Go to market factor, pt. 2

There’s no other way around it, go to markets for new products are really hard.

Here, we are describing GTMs in the context of products that, when successful, will significantly move behaviors in users and markets. On one hand, it is very tempting to wave hands and claim that the new technology will create a paradigm shift and therefore is futile to define. This would be a mistake. Even if the end state may very well be a complete transformation, the metamorphosis still needs to start somewhere. In these cases, the GTM strategy will evolve as the market transitions (and the company matures as well).

I think more specifically, taking a technology that has yet to mature, like Augmented Reality for example, for AR to find success within a specific audience and market, we will need to be start by convincing people in that market to see AR as a viable alternative. Some of these people will take the plunge and prove the value, and the rest of the market will follow. The GTM strategy in the context of a new company entering this space is the transfer of belief and the materialization of vision from the founding team.

The book crossing the chasm provides the classic treatment of this replacement effect. As an example of failure, the book discusses how Segway, the beloved scooter product, was unable to find a market as it was unable to find a prior market where the new product can supplant existing solutions. It was neither a great bicycle or car replacement, and walking ended up costing way less than owning a Segway (or rather Segway could not make a convincing pitch that riding a Segway is preferable to walking).

A couple of thoughts rounding things up: I’m firstly reminded of how distribution channels are massively changed by the presence of the Internet. It used to be such that to sell a new widget, the producer will have to secure a physical distribution channel to the customer. Physical distribution channels are expensive, inefficient and mediated; it can vary from very expensive options of finding floor space in physical retail to the very inefficient ways of finding customers through direct mail orders or an army of door-to-door salesmen.

The Internet disintermediated all these players. Distribution and marginal costs for digital goods across the Internet is effectively zero and cuts away all the inefficiencies of, for example, inventory management. There are a lot more ways to market and get the word out, and thanks to the hyperlinked nature of web pages, whether through ads or organic word-of-mouth can lead producers directly to customers. In fact, it is very much possible to invert the process of inventing a new product. Some entrepreneurs build unfinished products and landing page and use them to measure interests from potential customers. They can gauge demand to a product before writing a single line of code.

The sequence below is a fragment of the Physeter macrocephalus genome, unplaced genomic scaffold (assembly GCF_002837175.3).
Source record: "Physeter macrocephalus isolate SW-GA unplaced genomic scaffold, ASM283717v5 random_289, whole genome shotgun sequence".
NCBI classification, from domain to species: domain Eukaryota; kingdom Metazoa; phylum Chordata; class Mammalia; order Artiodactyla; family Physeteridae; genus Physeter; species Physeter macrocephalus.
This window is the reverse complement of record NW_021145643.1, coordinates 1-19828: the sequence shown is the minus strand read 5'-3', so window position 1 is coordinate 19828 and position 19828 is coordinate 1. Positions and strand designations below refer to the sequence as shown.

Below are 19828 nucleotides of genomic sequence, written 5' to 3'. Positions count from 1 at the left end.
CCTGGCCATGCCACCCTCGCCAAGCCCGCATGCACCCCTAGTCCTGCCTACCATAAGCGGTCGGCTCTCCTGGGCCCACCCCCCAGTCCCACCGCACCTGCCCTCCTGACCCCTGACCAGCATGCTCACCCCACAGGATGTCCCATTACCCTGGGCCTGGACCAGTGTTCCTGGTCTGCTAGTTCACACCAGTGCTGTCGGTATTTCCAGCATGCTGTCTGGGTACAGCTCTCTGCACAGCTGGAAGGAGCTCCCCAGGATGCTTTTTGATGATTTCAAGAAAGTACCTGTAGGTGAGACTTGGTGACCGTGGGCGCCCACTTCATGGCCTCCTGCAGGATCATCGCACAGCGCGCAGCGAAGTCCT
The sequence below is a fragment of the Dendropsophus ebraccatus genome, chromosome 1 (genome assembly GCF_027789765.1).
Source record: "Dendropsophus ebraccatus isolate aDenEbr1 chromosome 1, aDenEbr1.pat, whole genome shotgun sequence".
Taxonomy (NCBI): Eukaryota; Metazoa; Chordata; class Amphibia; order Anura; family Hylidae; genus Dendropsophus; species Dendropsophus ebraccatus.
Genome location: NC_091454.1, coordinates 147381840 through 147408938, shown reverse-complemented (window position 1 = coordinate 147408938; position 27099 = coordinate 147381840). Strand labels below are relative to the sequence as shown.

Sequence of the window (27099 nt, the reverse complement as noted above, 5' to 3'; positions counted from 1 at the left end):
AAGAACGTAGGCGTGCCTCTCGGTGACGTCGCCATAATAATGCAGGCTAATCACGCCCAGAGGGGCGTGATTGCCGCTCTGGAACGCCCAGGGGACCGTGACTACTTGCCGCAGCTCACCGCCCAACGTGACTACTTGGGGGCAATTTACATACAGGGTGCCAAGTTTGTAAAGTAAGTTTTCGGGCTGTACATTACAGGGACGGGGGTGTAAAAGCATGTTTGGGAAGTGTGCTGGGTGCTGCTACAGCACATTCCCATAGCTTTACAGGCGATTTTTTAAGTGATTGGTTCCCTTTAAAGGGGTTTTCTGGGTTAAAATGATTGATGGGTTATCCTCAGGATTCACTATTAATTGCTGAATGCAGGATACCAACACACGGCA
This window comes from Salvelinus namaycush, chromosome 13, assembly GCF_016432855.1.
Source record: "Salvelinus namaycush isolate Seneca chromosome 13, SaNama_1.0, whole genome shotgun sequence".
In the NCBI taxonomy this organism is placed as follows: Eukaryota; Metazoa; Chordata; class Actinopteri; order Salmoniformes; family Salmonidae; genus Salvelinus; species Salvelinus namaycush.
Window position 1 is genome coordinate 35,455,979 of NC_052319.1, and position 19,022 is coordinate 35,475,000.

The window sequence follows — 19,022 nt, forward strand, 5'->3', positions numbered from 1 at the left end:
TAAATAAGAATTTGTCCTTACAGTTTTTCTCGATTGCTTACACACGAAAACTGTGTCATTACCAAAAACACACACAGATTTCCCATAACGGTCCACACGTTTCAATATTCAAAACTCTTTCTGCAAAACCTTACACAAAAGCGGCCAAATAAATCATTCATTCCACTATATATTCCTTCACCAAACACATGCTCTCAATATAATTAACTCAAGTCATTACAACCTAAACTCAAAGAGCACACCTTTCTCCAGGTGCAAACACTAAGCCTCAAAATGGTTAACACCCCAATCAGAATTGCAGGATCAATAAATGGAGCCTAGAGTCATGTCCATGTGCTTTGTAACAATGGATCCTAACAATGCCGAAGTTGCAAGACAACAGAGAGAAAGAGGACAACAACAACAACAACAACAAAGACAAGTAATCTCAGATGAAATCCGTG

I don’t think it needs to be taken this far. However, given the relative approachability of finding a way to the customer today, and it remaining one of the hardest problem to crack for startups building new, innovative products, it would seem imprudent to not consider the go to market factor in early stages of the product process. The success of the product will involve getting a quorum of people becoming users and customers of your product, it is therefore useful to figure out the fastest way to get there.

I want to do a thought experiment. Consider that there is a team that believes that there is a market building voice-activate devices with intelligent assistant and video conferencing capabilities for older grandparents. User research shows that a large portion of these people dislikes using current technology since they are too complex, but desire to have easy and accessible ways to keep up with their children and grandchildren. The team thinks that it has a decent shot at completing the technology and Ux that can facilitate this interaction.

What is a good go to market for a product like this? We should consider that while grandparents may be the target audience for this device, it is a device that potentially requires multiple copies of the device for it to work. Are the grandparents most likely to purchase these devices, or adults with newborns who desire to pick up a couple of these to keep their grandparents close? For these people, where are they most likely going to discover the product? It does feel like this is a new category of products enabled by recent development in technology and may not be something that occurs to consumers naturally, so there needs to be a way to make them aware. Once they are aware, how do we get them to purchase them? Do they walk into a gadget store, or do they do direct purchasing through the website?

These are likely a series of questions that most startups don’t have time to really think through. However, like I allude to earlier, it is probably the set of questions that startups need to develop a conviction as soon as possible. Allow the go to market to direct the product development cycle and lead the product into the hands of those who need it the most. Even on the best day, startups are at best a hypothesis with some validation data. On the worst it’s merely optimism.